Making friends is fun! But for some children, it is hard and even scary. Children who are shy (behaviorally inhibited) are nervous about meeting new people. Happy feelings help people make friends. Looking at people to talk to them also helps people make friends. We wanted to know more about what happens when children play together for the first time. We found that children mostly look at toys when they are playing with a new friend. But when children show happy feelings, they are more likely to look at a new friend! Sharing happy feelings helps children make friends. But children who are higher in behavioral inhibition are less likely to share happy feelings with new friends. Children can help friends who are nervous about meeting new friends by giving them time to get comfortable and even helping them meet new people.
What Helps Children Make New Friends?
Do you like meeting new friends? Some children find meeting new friends to be really hard and scary. We often call these children shy. Some children tend to be shyer than others because of their temperament. Temperament describes how children respond to the people, places, and things around them. Some children’s temperaments mean that they are really excited to meet new people or try new things. For other children, their temperaments mean they have trouble with new people and new activities. We say that these shy children are high in behavioral inhibition. New people make children who are higher in behavioral inhibition nervous. Being nervous makes it harder to meet new friends.
Children higher in behavioral inhibition often feel more unhappy feelings  (for more information on why some children have more unhappy feelings than others, please see this Frontiers for Young Minds article). Unhappy feelings make it hard to meet new friends because people often want to be alone when they are unhappy. Happy feelings help people meet friends . People often want to do new things when they are happy and that means they often interact with other people. Looking at others also helps people make friends because they can see what their new friends are feeling and react in ways that helps the two friends get to know each other.
Scientists can measure how long children look at people. Older studies used to count how long children looked at faces on computer screens (Figure 1). Shy children might look more at unhappy faces on computer screens [3, 4]. But when children play with friends, they do not just look at pictures on a computer screen. Newer studies use mobile eye-tracking to count how long children look at people in real life (Figure 2). Eye-trackers are cameras that record where a person’s eyes are looking. Mobile means that the cameras can move around with the person, usually by having the cameras inside glasses a person can wear. So, mobile eye-trackers let scientists see where people are looking when they move around—like when children are playing with friends. These newer studies say children look at toys more than at faces when they are playing . In our research, we wanted to know more about what happens when children play with new friends.
How Did We Study Children While They Play?
A total of 42 children (5–7 years old) came to our lab to play. Children played in pairs. That means we had 21 play sessions! When we paired children, we made sure they were the same age. We also had boys play with boys and girls play with girls. We did this because often children are more comfortable playing in boy-boy and girl-girl pairs. We also made sure they did not already know each other. All children spoke English while doing the study.
When the children first got to our lab, we had them put on our mobile eye-trackers. They then went into a special room filled with toys. We told them they should play however they wanted to. Our special room had a two-way mirror, so we could watch the children playing, but they could not see us. We also videotaped the play session. Children played together for 5 min. Parents or caregivers filled out surveys telling us if their children showed a lot of behavioral inhibition, or shyness.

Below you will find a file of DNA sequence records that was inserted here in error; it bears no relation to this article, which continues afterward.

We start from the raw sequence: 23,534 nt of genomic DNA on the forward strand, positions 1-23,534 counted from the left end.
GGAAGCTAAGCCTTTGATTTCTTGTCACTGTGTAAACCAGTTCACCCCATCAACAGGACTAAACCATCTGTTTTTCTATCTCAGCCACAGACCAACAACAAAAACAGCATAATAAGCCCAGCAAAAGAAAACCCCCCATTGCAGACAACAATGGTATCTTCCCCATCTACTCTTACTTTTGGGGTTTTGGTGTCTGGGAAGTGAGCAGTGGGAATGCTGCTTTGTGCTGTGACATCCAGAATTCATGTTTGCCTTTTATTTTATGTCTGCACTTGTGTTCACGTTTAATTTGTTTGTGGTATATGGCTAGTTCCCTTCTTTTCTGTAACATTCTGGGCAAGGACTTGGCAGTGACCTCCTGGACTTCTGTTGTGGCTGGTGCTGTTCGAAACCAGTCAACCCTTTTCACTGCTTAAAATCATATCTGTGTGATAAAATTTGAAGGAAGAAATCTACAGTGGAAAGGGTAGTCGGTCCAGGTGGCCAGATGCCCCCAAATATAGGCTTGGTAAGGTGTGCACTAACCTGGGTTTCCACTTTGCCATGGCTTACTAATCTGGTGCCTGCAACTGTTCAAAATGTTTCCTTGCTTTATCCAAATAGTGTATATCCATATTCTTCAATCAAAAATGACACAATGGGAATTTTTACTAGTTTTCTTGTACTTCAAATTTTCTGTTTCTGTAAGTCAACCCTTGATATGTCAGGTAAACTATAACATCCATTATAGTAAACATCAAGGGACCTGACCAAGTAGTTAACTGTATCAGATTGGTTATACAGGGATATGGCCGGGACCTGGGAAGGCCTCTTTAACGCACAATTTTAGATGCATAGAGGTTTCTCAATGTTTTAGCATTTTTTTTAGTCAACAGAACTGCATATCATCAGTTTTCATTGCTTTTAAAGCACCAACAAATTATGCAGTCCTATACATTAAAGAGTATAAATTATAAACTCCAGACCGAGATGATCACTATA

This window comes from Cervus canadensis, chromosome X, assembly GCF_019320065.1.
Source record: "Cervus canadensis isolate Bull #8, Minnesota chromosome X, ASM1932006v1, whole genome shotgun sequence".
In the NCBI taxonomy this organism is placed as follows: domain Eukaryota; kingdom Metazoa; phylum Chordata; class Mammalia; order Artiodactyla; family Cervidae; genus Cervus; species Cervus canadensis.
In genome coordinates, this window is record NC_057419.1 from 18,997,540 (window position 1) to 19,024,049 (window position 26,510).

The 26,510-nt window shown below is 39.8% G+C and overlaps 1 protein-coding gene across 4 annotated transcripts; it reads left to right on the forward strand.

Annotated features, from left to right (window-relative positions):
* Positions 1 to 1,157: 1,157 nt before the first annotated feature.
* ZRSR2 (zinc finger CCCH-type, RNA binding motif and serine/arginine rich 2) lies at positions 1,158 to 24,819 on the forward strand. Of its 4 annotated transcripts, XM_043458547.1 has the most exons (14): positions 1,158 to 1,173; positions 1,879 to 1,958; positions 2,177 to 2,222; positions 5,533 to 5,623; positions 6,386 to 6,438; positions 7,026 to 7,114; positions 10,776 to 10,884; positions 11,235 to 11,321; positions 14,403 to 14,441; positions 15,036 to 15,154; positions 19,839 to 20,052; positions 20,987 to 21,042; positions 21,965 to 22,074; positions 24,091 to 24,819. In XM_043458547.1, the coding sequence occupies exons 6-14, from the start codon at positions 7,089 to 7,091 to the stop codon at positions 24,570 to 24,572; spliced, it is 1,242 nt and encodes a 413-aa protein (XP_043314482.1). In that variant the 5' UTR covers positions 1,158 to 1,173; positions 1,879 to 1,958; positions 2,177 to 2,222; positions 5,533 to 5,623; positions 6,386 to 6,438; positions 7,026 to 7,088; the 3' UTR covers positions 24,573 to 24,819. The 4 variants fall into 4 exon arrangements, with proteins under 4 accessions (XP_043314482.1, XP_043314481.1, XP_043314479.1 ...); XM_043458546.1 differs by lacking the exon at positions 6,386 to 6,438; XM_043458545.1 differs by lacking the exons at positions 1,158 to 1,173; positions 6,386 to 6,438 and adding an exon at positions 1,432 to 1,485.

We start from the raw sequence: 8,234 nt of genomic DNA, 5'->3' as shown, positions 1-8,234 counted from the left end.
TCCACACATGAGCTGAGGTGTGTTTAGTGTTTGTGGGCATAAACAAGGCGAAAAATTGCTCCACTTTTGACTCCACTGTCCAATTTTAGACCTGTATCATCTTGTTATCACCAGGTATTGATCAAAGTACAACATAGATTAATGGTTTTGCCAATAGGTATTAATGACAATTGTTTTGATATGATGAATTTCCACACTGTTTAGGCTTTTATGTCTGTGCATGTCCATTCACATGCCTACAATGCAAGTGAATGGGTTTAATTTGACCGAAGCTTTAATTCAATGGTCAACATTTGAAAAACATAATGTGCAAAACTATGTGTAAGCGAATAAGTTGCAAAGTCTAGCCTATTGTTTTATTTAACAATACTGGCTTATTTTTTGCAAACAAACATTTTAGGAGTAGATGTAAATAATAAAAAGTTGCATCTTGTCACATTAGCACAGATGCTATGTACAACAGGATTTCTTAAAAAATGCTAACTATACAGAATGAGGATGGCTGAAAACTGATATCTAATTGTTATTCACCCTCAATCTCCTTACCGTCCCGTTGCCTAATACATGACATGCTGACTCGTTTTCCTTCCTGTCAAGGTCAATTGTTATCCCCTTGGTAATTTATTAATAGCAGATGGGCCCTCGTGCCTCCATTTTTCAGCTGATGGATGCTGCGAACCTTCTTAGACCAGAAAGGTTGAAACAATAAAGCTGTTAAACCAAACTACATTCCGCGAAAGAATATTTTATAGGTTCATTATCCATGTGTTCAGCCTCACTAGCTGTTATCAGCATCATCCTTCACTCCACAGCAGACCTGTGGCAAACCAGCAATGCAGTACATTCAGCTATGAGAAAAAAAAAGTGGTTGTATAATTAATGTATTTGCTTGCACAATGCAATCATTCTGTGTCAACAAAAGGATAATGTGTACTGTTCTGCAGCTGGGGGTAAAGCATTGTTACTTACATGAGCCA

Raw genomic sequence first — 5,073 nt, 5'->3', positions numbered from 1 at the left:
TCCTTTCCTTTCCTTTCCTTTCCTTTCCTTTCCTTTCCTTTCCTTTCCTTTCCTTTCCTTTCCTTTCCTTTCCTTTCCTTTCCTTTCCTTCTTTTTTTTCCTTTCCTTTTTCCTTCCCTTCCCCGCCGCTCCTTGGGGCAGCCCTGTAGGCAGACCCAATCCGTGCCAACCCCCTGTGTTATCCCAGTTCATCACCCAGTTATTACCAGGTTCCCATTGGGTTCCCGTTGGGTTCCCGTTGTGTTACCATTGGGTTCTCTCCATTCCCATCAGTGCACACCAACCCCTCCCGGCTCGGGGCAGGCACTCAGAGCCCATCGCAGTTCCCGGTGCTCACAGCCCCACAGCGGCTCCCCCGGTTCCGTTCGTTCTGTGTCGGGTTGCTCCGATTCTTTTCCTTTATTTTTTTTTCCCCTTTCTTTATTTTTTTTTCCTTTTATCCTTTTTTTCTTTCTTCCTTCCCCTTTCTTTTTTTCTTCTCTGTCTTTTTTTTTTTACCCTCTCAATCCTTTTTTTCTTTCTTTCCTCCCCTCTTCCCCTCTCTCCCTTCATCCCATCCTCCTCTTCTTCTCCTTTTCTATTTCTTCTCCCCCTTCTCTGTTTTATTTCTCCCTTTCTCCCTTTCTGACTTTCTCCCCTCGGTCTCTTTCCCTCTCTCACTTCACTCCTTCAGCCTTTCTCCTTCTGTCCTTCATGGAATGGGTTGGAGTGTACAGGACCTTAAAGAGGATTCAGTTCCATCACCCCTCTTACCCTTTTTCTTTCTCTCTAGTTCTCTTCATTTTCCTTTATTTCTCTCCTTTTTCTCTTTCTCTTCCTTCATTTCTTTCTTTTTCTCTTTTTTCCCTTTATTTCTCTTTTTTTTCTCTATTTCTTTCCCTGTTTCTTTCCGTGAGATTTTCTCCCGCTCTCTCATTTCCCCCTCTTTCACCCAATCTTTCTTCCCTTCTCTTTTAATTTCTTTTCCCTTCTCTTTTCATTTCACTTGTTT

We used behavior coding to count happy feelings, which means we counted how often each child showed happy feelings, like excited talking, smiling, or laughing. We also counted how long children looked at toys, friends, or anywhere else. Counting took a long time! We ended up with over 4,000 data points—that is a lot of data! Because we had so much data, we could ask exciting questions.
Do Children Look At Toys More Than At Friends?
Our first question was: Do children look more at toys than friends while playing? We asked this question to see if we would get the same answer as other studies. Scientists like to do this because it shows there is a pattern and not just a one-time result. Because of the results of other studies, we expected that children would mostly look at toys. Do you think we found what we expected? We did! Children spent more time looking at toys than at friends or anywhere else (Figure 3). That means our study showed a pattern with other studies. That is important to know, especially since older studies counted how long children looked at faces on computers . Our mobile eye-tracking study told us about how children look at friends in the real world.
Do Happy Feelings Make Children Look At New Friends?
Our second question was: Do happy feelings make children look at new friends? Happy feelings help us make friends , so we expected that happy feelings would make children look at friends. Do you think we found what we expected? We did! When children showed happy feelings, they were more likely to look at their new friend. It did not matter if the new friend was showing happy feelings. Only a child’s own happy feelings made them more likely to look at their new friend.
Children higher in behavioral inhibition looked at new friends the same amount as other children. Does this surprise you? We were a little surprised. New mobile eye-tracking research shows that how scary something is might change how often children look at that thing [8, 9]. Meeting new friends can be scary for shy children, but it might not be so scary that it changes how children look at each other. We also found that happy feelings came before looking at a friend! If happy feelings came after looking at a friend, that would mean looking at friends made the children feel happy. But happy feelings came before looking at a friend. That means happy feelings made children want to connect with new friends!
Do Children Share Happy Feelings With New Friends?